Because March is both Women’s History Month and National Reading Month, it seems an ideal time to showcase some women who have written (and often continue to write) about the Detroit area.
And while some pretty big names might come to mind immediately — looking at you, Joyce Carol Oates! — these newer voices deserve some love, too. So our advice? Get these authors on your radar, stat!
In 2014, University of Michigan grad and past Fulbright fellow Clark edited A Detroit Anthology, a compilation of writings from various Detroiters. More recently, the Detroit- based journalist received national attention (and numerous rave reviews) for her 2018 book The Poisoned City: Flint’s Water and the American Urban Tragedy, which provided an in-depth overview of the crisis and was named one of the best books of the year by The Washington Post, the San Francisco Chronicle, Kirkus Reviews, and others.
Ludwinski, founder of Detroit’s famous Sister Pie bakery, embodies the scrappy, “Underestimate me — that will be fun!” spirit of Motown in her 2018 cookbook, Sister Pie: The Recipes and Stories of a Big-Hearted Bakery in Detroit. After growing up in Milford and attending college in Kalamazoo, Ludwinski moved to New York for a few years, only to return eventually to Michigan and launch a pie business out of her parents’ home. It’s now a brick-and- mortar phenomenon on Kercheval Avenue. Read all about it — and get some primo pie recipes along the way.
The converse of Davis, Haimerl and her husband left Brooklyn to make a new home in Detroit, buying an abandoned, 1914 Georgian revival house for $35,000. She tells the story of the couple’s extensive (and expensive) home renovations, as well as the ways in which she came to embrace her new adopted city and community, in the 2016 book Detroit Hustle: A Memoir of Life, Love, and Home.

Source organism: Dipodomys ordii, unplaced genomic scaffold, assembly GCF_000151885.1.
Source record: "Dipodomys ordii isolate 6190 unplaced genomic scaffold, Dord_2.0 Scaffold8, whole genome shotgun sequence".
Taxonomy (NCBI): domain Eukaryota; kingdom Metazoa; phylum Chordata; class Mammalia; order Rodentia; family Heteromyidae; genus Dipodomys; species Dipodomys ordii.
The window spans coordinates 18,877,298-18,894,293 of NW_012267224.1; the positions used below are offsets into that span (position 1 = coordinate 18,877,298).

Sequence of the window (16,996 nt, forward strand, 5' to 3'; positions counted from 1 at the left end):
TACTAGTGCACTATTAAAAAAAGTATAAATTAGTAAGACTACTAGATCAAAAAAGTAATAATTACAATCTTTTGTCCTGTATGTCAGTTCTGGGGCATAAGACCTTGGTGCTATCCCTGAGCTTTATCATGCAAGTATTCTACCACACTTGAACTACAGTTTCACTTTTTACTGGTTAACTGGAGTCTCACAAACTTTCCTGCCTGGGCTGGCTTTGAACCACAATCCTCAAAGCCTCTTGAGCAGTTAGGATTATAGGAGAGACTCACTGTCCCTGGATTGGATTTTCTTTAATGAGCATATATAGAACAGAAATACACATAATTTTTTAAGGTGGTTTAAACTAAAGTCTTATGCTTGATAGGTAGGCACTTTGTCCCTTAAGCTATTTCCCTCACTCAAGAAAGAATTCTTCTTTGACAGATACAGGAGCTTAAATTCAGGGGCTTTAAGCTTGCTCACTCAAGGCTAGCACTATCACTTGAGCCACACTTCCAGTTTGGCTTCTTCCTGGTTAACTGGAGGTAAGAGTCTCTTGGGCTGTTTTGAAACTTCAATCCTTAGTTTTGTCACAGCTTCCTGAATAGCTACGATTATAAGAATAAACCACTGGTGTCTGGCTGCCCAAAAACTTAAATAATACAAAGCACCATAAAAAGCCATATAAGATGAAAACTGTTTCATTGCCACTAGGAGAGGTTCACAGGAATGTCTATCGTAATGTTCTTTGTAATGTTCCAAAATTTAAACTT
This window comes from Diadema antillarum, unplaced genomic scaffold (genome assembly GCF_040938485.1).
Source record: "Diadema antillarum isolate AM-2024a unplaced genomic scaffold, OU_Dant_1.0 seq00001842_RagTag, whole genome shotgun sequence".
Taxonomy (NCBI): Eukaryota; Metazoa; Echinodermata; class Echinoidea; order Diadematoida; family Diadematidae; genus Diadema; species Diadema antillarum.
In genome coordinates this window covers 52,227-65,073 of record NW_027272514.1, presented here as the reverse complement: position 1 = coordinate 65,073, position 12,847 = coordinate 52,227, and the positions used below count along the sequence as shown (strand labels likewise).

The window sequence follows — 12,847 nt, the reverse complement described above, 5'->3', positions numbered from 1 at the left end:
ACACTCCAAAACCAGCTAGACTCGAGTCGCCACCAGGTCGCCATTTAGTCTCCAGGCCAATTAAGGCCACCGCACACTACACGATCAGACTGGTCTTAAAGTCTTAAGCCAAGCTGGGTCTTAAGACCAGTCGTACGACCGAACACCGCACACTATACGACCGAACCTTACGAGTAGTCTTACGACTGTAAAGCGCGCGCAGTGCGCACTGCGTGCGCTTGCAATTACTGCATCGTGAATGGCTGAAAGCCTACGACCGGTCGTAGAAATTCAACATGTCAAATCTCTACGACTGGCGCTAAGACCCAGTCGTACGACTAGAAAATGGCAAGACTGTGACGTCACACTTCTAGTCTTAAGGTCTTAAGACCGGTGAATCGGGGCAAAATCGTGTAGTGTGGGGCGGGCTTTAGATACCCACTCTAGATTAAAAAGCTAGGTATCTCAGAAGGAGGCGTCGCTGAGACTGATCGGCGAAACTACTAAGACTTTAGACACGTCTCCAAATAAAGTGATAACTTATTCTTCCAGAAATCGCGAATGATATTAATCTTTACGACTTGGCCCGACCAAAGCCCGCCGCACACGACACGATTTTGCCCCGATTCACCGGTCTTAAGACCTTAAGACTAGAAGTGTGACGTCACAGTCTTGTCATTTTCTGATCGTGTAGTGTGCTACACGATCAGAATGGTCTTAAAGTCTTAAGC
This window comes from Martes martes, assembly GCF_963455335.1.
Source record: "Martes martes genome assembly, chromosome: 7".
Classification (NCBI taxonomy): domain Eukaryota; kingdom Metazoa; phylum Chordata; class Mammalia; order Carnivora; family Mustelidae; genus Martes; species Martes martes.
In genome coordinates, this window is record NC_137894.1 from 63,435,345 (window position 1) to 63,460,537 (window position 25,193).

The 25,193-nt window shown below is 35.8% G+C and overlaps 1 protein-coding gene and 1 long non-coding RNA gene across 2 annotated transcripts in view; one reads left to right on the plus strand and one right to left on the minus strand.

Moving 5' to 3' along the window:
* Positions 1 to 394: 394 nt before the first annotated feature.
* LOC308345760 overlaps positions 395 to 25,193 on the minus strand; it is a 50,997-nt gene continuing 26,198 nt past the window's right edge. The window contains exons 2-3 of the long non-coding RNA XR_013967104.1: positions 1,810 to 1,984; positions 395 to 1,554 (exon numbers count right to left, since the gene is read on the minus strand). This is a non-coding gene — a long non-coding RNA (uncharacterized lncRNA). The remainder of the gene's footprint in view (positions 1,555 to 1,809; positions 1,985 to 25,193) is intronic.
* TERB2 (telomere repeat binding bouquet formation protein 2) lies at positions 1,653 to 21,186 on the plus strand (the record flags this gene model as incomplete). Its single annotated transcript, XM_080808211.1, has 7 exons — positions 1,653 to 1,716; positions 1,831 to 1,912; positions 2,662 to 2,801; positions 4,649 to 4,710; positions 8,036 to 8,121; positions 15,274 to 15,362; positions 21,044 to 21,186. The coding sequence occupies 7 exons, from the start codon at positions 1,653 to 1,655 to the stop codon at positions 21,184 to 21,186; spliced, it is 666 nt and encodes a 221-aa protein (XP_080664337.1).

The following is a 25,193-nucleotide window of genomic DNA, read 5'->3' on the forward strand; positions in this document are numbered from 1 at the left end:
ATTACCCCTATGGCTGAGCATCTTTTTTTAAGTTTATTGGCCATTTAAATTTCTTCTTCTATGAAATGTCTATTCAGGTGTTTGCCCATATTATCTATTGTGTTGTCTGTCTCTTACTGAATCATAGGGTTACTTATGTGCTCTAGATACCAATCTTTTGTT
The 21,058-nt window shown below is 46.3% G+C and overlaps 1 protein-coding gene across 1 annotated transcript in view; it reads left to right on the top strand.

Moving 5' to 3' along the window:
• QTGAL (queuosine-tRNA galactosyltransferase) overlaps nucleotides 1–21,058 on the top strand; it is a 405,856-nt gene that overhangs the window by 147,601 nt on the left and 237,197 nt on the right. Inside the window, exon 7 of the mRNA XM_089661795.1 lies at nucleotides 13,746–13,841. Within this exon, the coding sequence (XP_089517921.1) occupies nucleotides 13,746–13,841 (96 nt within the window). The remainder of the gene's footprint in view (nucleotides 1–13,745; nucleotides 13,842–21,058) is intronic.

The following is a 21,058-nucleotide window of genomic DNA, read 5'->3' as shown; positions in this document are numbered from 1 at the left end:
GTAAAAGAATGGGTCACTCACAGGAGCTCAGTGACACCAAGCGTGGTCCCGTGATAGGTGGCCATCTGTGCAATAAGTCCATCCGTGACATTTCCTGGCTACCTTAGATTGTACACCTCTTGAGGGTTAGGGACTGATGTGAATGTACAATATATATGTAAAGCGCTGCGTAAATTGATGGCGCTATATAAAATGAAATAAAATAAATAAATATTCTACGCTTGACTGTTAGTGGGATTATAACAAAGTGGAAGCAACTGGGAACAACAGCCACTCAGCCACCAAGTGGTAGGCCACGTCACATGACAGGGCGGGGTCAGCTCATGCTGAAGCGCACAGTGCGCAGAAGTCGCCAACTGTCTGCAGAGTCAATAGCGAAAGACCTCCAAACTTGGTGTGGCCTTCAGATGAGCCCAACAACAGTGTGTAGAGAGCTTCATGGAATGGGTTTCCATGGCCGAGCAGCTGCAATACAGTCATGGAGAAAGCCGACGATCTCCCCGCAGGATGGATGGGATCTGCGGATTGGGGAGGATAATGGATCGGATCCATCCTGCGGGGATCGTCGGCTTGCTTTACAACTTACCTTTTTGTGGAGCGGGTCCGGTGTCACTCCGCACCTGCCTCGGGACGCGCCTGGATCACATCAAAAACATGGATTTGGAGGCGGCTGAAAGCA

This native Detroiter and Howard University grad (who recently moved from New York to Washington, D.C.) scored a home run last year with her debut young adult novel, Love Radio, which was named one of People magazine’s best books of the summer and was featured on the Today show. The book (set in Detroit) tells the star-crossed love story of Prince, a radio love guru with above-average family obligations, and Dani, an aspiring writer who has set her sights on a scholarship and a move to New York City. With this kind of start, I can’t wait to see what LaDelle writes next.
If Detroit had a dramatist laureate, Morisseau — a MacArthur fellow (an award known as the “genius grant”) and U-M grad — would be an obvious choice, given the award-winning Broadway plays she has written about her hometown. In fact, Morisseau’s penned a three-play cycle called The Detroit Project, consisting of Paradise Blue, Detroit ’67, and Skeleton Crew. Though the playwright calls Los Angeles home these days, Detroit nonetheless seems to be a consistent recurring character in her work, and because Morisseau is a Detroit Public Theatre board member and executive artistic producer, you’re likely to get the chance to see her work on its feet now and then, too!
Bridgett M. Davis
Davis now lives in New York City, where she’s a journalism and writing professor at Baruch College, but her deep Motor City roots nonetheless play a starring role in her work, including the novels Shifting Through Neutral (2004) and Into the Go-Slow (2014). Davis made her biggest splash to date with a 2019 memoir called The World According to Fannie Davis: My Mother’s Life in the Detroit Numbers. In addition to being named a Best Memoir of 2019 by Kirkus Reviews, it earned a spot as a New York Times Editors’ Choice book.
Former Detroit News staffer Dybis has written multiple books about the area, including The Ford-Wyoming Drive-In: Cars, Candy, and Canoodling in the Motor City (2014); Better Made in Michigan: The Salty Story of Detroit’s Best Chip (2015); The Witch of Delray: Rose Veres and Detroit’s Infamous 1930s Murder Mystery (2017); and Secret Detroit: A Guide to the Weird, Wonderful, and Obscure (2018). She’s even got a brand-new book focused on the history of Detroit-style pizza (called Doughtown) that’s slated for a midyear release, so stay tuned.
This story is part of the March 2023 issue of Hour Detroit. Read more in our Digital Edition.